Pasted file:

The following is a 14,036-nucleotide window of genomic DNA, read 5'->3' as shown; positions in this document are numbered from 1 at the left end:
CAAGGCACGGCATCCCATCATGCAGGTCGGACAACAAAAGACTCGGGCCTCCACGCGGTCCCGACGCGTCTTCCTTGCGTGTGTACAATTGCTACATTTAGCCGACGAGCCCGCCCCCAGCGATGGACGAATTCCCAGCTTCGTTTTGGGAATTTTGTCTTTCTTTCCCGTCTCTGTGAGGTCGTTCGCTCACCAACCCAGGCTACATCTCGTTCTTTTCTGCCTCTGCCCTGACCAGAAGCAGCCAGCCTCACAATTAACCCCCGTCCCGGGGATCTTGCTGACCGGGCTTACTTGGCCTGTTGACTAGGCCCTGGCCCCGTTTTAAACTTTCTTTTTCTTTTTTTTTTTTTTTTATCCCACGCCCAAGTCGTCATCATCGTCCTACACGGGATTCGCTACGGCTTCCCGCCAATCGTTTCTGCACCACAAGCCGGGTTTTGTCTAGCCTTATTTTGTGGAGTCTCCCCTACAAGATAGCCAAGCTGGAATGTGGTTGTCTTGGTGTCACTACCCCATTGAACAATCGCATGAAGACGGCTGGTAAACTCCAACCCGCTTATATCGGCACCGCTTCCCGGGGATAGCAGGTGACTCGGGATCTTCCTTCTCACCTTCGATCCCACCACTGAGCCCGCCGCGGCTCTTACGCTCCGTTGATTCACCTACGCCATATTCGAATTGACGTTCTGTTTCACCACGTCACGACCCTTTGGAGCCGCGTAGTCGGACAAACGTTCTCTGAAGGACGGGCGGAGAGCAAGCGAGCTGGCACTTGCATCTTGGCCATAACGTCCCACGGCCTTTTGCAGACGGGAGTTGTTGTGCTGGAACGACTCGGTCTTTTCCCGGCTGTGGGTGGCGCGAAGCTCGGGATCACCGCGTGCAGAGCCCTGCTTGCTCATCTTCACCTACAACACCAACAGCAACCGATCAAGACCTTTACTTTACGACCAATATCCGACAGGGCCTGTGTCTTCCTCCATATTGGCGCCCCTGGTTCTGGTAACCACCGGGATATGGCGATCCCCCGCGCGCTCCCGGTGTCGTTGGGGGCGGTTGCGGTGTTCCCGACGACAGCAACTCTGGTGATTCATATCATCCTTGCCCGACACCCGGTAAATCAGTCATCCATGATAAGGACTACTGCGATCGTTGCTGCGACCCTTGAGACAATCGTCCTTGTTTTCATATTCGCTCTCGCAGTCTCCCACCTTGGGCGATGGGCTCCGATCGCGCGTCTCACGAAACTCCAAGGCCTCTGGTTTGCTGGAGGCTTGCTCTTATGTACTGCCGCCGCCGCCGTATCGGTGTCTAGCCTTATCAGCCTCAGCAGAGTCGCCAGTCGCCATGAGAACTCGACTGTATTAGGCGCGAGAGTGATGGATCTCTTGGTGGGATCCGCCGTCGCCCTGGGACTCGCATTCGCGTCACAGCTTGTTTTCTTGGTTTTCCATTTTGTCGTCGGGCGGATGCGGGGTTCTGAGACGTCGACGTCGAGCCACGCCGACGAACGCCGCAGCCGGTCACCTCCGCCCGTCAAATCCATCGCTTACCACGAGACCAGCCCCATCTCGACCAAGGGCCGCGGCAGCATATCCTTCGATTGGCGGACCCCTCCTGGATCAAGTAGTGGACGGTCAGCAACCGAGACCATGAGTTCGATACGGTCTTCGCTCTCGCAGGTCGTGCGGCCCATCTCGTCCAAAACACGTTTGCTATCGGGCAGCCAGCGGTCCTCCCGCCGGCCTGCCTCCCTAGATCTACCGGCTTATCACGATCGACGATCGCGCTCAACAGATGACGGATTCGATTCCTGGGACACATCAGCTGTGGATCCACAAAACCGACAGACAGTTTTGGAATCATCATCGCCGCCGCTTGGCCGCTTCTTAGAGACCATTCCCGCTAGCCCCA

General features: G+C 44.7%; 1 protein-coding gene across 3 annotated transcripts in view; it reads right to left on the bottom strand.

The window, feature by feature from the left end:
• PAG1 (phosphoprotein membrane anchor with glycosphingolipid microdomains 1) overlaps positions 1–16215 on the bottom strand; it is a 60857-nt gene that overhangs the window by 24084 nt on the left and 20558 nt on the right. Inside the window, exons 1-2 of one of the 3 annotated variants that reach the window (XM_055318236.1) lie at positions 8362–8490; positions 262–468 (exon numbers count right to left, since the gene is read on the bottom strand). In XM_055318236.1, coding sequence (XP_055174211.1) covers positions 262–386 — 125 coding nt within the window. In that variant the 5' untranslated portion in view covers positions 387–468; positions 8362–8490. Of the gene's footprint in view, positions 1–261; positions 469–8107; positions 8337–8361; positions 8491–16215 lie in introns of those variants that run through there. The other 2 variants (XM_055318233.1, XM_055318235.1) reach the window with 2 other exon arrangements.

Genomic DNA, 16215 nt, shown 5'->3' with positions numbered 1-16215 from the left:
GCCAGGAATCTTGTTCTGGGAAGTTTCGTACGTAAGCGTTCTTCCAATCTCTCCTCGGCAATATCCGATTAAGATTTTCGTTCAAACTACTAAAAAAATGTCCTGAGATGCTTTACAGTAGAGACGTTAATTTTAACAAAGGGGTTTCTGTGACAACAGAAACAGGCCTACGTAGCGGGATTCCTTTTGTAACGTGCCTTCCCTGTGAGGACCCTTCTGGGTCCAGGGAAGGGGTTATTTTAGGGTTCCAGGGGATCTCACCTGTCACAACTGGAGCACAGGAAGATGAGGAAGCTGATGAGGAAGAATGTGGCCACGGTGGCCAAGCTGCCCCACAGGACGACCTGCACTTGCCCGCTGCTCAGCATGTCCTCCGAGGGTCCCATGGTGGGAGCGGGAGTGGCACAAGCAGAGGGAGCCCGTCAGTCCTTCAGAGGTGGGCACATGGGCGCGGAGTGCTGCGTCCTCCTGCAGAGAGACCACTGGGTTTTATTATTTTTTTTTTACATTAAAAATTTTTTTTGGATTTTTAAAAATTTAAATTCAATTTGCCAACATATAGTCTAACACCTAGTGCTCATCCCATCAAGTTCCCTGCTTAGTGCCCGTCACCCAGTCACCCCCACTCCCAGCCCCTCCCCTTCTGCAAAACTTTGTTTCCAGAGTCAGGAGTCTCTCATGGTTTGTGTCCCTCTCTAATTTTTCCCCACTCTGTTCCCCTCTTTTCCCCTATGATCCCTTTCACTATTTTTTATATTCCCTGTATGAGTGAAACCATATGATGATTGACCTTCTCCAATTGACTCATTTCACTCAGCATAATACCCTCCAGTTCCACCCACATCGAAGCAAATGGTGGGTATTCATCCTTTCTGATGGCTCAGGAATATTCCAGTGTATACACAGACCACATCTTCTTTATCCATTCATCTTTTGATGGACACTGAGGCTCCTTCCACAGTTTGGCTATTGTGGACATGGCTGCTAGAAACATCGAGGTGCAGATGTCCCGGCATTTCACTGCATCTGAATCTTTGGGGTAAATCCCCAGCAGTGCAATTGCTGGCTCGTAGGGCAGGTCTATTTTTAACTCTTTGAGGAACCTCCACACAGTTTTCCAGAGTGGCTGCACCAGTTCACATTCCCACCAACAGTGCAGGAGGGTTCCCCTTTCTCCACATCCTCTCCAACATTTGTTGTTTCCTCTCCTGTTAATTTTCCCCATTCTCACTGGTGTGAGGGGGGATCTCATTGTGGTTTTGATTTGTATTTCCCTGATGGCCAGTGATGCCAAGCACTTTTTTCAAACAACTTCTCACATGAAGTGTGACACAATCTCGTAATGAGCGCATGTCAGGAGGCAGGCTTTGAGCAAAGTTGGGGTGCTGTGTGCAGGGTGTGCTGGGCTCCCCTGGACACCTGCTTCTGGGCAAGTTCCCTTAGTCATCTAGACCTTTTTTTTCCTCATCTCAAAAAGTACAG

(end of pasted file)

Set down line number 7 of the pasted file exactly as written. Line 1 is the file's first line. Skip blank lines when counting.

GCCAGGAATCTTGTTCTGGGAAGTTTCGTACGTAAGCGTTCTTCCAATCTCTCCTCGGCAATATCCGATTAAGATTTTCGTTCAAACTACTAAAAAAATGTCCTGAGATGCTTTACAGTAGAGACGTTAATTTTAACAAAGGGGTTTCTGTGACAACAGAAACAGGCCTACGTAGCGGGATTCCTTTTGTAACGTGCCTTCCCTGTGAGGACCCTTCTGGGTCCAGGGAAGGGGTTATTTTAGGGTTCCAGGGGATCTCACCTGTCACAACTGGAGCACAGGAAGATGAGGAAGCTGATGAGGAAGAATGTGGCCACGGTGGCCAAGCTGCCCCACAGGACGACCTGCACTTGCCCGCTGCTCAGCATGTCCTCCGAGGGTCCCATGGTGGGAGCGGGAGTGGCACAAGCAGAGGGAGCCCGTCAGTCCTTCAGAGGTGGGCACATGGGCGCGGAGTGCTGCGTCCTCCTGCAGAGAGACCACTGGGTTTTATTATTTTTTTTTTACATTAAAAATTTTTTTTGGATTTTTAAAAATTTAAATTCAATTTGCCAACATATAGTCTAACACCTAGTGCTCATCCCATCAAGTTCCCTGCTTAGTGCCCGTCACCCAGTCACCCCCACTCCCAGCCCCTCCCCTTCTGCAAAACTTTGTTTCCAGAGTCAGGAGTCTCTCATGGTTTGTGTCCCTCTCTAATTTTTCCCCACTCTGTTCCCCTCTTTTCCCCTATGATCCCTTTCACTATTTTTTATATTCCCTGTATGAGTGAAACCATATGATGATTGACCTTCTCCAATTGACTCATTTCACTCAGCATAATACCCTCCAGTTCCACCCACATCGAAGCAAATGGTGGGTATTCATCCTTTCTGATGGCTCAGGAATATTCCAGTGTATACACAGACCACATCTTCTTTATCCATTCATCTTTTGATGGACACTGAGGCTCCTTCCACAGTTTGGCTATTGTGGACATGGCTGCTAGAAACATCGAGGTGCAGATGTCCCGGCATTTCACTGCATCTGAATCTTTGGGGTAAATCCCCAGCAGTGCAATTGCTGGCTCGTAGGGCAGGTCTATTTTTAACTCTTTGAGGAACCTCCACACAGTTTTCCAGAGTGGCTGCACCAGTTCACATTCCCACCAACAGTGCAGGAGGGTTCCCCTTTCTCCACATCCTCTCCAACATTTGTTGTTTCCTCTCCTGTTAATTTTCCCCATTCTCACTGGTGTGAGGGGGGATCTCATTGTGGTTTTGATTTGTATTTCCCTGATGGCCAGTGATGCCAAGCACTTTTTTCAAACAACTTCTCACATGAAGTGTGACACAATCTCGTAATGAGCGCATGTCAGGAGGCAGGCTTTGAGCAAAGTTGGGGTGCTGTGTGCAGGGTGTGCTGGGCTCCCCTGGACACCTGCTTCTGGGCAAGTTCCCTTAGTCATCTAGACCTTTTTTTTCCTCATCTCAAAAAGTACAG